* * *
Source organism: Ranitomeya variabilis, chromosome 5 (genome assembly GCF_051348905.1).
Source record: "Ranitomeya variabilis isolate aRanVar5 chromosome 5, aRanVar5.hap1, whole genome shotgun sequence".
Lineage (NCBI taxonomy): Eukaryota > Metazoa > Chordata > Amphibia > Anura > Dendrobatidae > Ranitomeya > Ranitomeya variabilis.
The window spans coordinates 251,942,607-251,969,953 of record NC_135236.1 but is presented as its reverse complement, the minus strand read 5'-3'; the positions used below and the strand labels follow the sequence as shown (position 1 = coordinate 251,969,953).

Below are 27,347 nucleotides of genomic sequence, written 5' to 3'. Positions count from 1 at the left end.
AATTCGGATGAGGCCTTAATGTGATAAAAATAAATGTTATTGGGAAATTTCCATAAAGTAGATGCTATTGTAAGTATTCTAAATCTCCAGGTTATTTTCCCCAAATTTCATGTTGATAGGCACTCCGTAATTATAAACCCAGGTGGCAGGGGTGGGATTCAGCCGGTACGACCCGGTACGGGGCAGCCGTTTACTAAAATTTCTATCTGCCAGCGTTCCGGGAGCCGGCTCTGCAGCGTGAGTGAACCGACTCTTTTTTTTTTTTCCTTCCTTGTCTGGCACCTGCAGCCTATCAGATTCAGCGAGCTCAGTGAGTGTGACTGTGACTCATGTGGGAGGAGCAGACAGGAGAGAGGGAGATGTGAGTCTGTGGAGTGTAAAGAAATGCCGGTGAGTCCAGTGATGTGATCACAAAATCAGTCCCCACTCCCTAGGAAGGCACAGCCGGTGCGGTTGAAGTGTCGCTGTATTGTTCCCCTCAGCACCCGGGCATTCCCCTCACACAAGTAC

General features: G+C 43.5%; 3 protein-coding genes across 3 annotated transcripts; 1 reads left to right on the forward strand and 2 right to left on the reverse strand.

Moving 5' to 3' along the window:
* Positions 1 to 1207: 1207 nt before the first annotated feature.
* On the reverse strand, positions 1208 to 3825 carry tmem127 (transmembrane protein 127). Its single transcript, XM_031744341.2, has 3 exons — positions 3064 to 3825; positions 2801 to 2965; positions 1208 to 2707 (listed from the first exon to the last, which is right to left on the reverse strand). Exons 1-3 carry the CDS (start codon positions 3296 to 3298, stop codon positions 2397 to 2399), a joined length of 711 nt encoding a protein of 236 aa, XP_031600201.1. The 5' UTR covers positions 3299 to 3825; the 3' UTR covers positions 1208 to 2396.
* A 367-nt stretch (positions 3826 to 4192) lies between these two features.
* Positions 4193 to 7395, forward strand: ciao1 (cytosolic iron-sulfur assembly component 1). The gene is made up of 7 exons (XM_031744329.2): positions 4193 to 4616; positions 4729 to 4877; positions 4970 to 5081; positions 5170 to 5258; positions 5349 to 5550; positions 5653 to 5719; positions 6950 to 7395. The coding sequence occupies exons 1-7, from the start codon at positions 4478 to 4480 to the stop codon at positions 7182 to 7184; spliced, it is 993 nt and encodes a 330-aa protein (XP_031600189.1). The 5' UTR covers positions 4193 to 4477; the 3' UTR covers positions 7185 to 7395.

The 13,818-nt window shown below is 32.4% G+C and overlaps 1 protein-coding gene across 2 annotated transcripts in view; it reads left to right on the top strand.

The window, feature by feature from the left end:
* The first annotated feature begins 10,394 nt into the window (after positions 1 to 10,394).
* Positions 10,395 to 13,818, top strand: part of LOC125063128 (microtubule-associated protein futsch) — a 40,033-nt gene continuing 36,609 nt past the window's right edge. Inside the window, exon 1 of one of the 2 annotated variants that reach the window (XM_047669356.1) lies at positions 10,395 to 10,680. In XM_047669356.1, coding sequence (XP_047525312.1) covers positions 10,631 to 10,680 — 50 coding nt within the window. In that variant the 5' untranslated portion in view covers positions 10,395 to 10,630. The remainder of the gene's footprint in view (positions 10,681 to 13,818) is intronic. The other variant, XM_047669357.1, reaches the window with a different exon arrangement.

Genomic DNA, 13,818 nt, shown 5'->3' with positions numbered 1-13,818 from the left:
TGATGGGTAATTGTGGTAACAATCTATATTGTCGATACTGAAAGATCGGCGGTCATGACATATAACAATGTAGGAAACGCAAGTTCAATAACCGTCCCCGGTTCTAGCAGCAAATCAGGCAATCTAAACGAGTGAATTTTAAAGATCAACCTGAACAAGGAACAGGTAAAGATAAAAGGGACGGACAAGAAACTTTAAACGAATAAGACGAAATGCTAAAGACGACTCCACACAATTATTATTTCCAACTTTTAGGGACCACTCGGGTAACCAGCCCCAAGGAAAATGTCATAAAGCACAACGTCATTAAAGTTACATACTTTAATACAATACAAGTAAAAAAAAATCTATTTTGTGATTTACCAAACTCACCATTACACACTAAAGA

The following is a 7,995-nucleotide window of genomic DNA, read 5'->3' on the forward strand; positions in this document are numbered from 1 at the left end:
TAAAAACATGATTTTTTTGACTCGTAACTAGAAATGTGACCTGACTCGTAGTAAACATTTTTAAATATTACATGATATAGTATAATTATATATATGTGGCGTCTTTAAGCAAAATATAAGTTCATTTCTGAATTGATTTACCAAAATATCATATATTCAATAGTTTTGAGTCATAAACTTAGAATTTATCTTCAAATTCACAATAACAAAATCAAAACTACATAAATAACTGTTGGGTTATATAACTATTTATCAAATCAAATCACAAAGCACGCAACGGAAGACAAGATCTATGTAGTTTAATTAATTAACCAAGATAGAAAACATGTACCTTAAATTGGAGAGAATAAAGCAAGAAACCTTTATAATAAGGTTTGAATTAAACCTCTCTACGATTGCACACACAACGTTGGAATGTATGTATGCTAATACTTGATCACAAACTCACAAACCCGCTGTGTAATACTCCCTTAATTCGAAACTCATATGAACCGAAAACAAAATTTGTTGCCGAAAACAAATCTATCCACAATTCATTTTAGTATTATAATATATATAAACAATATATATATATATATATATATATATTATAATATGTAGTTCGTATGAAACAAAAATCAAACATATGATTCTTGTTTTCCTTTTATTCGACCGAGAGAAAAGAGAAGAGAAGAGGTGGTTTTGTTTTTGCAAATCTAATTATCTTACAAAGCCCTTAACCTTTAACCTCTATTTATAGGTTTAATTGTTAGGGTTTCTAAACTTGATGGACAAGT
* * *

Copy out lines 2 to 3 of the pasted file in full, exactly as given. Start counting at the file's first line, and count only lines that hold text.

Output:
Source record: "Ranitomeya variabilis isolate aRanVar5 chromosome 5, aRanVar5.hap1, whole genome shotgun sequence".
Lineage (NCBI taxonomy): Eukaryota > Metazoa > Chordata > Amphibia > Anura > Dendrobatidae > Ranitomeya > Ranitomeya variabilis.